M.H. Abrams: A Pioneering Jewish Professor of English Literature

M. H. Abrams, who passed away on Wednesday, was the last surviving member of a “pioneering generation” of American Jewish literary scholars whose university careers began when the academic field of English literature was still largely off-limits to Jews. Adam Kirsch writes (2012):

Meyer Howard Abrams was born in 1912 in Long Branch, N.J., the son of immigrants from Eastern Europe. Until he started school at age five . . . he spoke only Yiddish, though his knowledge of the language has faded. His father, a house painter, was an Orthodox Jew, while his mother only “played along” at religious observance. While he and his younger brother . . . went to Hebrew school, Abrams recalled, his father “never pressed his sons to follow” his religious path. As a result, Abrams now believes, he “never got to resent religion, and could look at it with a neutral gaze”—a kind of sympathetic interest that is key to the insights of [his book] Natural Supernaturalism, which shows how much of modern literature is a recasting of age-old biblical tropes. . . .

[W]hile Abrams recalled that he experienced no overt anti-Semitism (though “if I looked for it, I would have found it,” he said wryly), he was given a “downright warning” by his faculty adviser that the “profession was not open to Jews.” . . .

In writing about [the influence of religious ideas on romantic literature], Abrams delves deeply into the Christian theological tradition. . . . Only occasionally, however, does he pursue what he calls “the redemptive imagination” back to its ultimate origin in the Hebrew Bible and in Judaism. The farthest he goes in this direction is a brief discussion of kabbalistic ideas of fall and redemption, and the Jewish component of the story of Natural Supernaturalism is left for others to tell.

Still, Abrams told me, his ability to see the Christian and post-Christian tradition in such novel ways might be attributable to his position outside that tradition. His own “freshness of outlook” he credited to the fact that he “didn’t take these [Christian] ideas for granted.” “Jews,” he pointed out, “had an outsider’s eye on a lot of Western tradition,” which may have helped them to see it in unexpected ways.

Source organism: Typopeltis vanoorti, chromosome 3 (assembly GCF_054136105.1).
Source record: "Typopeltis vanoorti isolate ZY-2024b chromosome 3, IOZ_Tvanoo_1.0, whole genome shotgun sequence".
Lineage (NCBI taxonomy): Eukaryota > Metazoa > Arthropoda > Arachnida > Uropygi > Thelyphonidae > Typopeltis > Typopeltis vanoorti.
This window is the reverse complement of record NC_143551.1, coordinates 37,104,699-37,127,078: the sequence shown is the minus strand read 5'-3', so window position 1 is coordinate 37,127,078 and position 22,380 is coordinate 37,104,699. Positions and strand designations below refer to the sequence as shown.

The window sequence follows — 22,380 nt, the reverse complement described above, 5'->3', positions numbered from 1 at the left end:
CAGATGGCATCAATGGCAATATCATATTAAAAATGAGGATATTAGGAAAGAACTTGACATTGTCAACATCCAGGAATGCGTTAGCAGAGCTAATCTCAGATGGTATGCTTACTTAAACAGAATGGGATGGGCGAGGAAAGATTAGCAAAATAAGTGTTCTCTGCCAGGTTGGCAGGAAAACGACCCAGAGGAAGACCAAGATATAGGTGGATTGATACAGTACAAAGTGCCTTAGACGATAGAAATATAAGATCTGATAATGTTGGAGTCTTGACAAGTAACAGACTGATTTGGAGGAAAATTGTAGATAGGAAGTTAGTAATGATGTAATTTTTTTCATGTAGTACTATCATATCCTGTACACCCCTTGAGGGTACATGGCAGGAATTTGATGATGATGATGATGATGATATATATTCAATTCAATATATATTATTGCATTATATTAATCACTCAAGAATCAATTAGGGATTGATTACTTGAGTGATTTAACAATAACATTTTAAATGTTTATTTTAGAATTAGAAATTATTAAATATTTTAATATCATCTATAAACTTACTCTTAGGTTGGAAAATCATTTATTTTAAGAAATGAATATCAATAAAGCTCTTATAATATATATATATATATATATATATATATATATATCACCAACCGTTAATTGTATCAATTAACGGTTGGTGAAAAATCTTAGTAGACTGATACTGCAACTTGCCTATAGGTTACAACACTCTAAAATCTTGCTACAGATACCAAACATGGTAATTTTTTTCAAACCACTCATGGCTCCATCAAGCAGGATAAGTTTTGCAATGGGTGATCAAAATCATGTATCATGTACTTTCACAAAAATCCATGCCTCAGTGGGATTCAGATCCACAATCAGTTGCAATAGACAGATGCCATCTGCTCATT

Read more at Tablet

More about: American Jewish History, Arts & Culture, Lionel Trilling, Literature, Religion, Romanticism


How to Save the Universities

To Peter Berkowitz, the rot in American institutions of higher learning exposed by Tuesday’s hearings resembles a disease that in its early stages was easy to cure but difficult to diagnose, and now is so advanced that it is easy to diagnose but difficult to cure. Recent analyses of these problems have now at last made it to the pages of the New York Times but are, he writes, “tardy by several decades,” and their suggested remedies woefully inadequate:

They fail to identify the chief problem. They ignore the principal obstacles to reform. They propose reforms that provide the equivalent of band-aids for gaping wounds and shattered limbs. And they overlook the mainstream media’s complicity in largely ignoring, downplaying, or dismissing repeated warnings extending back a quarter century and more—largely, but not exclusively, from conservatives—that our universities undermine the public interest by attacking free speech, eviscerating due process, and hollowing out and politicizing the curriculum.

The remedy, Berkowitz argues, would be turning universities into places that cultivate, encourage, and teach freedom of thought and speech. But doing so seems unlikely:

Having undermined respect for others and the art of listening by presiding over—or silently acquiescing in—the curtailment of dissenting speech for more than a generation, the current crop of administrators and professors seems ill-suited to fashion and implement free-speech training. Moreover, free speech is best learned not by didactic lectures and seminars but by practicing it in the reasoned consideration of competing ideas with those capable of challenging one’s assumptions and arguments. But where are the professors who can lead such conversations? Which faculty members remain capable of understanding their side of the argument because they understand the other side?

Read more at RealClearPolitics

More about: Academia, Anti-Semitism, Freedom of Speech, Israel on campus